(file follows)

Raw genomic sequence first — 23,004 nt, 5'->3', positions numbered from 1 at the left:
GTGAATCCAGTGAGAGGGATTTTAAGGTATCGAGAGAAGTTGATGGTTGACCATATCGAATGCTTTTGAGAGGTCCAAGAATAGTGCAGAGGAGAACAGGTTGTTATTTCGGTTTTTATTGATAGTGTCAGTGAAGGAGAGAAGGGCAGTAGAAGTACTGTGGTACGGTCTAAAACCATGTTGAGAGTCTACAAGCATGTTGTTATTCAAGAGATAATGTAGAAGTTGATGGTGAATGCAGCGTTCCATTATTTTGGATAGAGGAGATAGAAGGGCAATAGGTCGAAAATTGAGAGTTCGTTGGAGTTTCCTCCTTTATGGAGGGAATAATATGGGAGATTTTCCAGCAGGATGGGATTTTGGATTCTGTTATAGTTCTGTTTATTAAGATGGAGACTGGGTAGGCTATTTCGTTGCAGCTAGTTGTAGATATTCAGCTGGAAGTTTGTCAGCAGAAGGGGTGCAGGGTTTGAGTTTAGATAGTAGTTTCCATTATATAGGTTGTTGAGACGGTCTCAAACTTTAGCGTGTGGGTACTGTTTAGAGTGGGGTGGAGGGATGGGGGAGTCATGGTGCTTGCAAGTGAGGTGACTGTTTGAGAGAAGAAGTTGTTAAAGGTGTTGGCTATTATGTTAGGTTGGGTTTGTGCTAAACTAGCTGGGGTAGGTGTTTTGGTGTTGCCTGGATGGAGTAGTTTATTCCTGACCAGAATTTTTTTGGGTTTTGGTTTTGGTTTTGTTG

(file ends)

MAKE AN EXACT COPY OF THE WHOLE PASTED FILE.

Raw genomic sequence first — 23,004 nt, 5'->3', positions numbered from 1 at the left:
GTGAATCCAGTGAGAGGGATTTTAAGGTATCGAGAGAAGTTGATGGTTGACCATATCGAATGCTTTTGAGAGGTCCAAGAATAGTGCAGAGGAGAACAGGTTGTTATTTCGGTTTTTATTGATAGTGTCAGTGAAGGAGAGAAGGGCAGTAGAAGTACTGTGGTACGGTCTAAAACCATGTTGAGAGTCTACAAGCATGTTGTTATTCAAGAGATAATGTAGAAGTTGATGGTGAATGCAGCGTTCCATTATTTTGGATAGAGGAGATAGAAGGGCAATAGGTCGAAAATTGAGAGTTCGTTGGAGTTTCCTCCTTTATGGAGGGAATAATATGGGAGATTTTCCAGCAGGATGGGATTTTGGATTCTGTTATAGTTCTGTTTATTAAGATGGAGACTGGGTAGGCTATTTCGTTGCAGCTAGTTGTAGATATTCAGCTGGAAGTTTGTCAGCAGAAGGGGTGCAGGGTTTGAGTTTAGATAGTAGTTTCCATTATATAGGTTGTTGAGACGGTCTCAAACTTTAGCGTGTGGGTACTGTTTAGAGTGGGGTGGAGGGATGGGGGAGTCATGGTGCTTGCAAGTGAGGTGACTGTTTGAGAGAAGAAGTTGTTAAAGGTGTTGGCTATTATGTTAGGTTGGGTTTGTGCTAAACTAGCTGGGGTAGGTGTTTTGGTGTTGCCTGGATGGAGTAGTTTATTCCTGACCAGAATTTTTTTGGGTTTTGGTTTTGGTTTTGTTG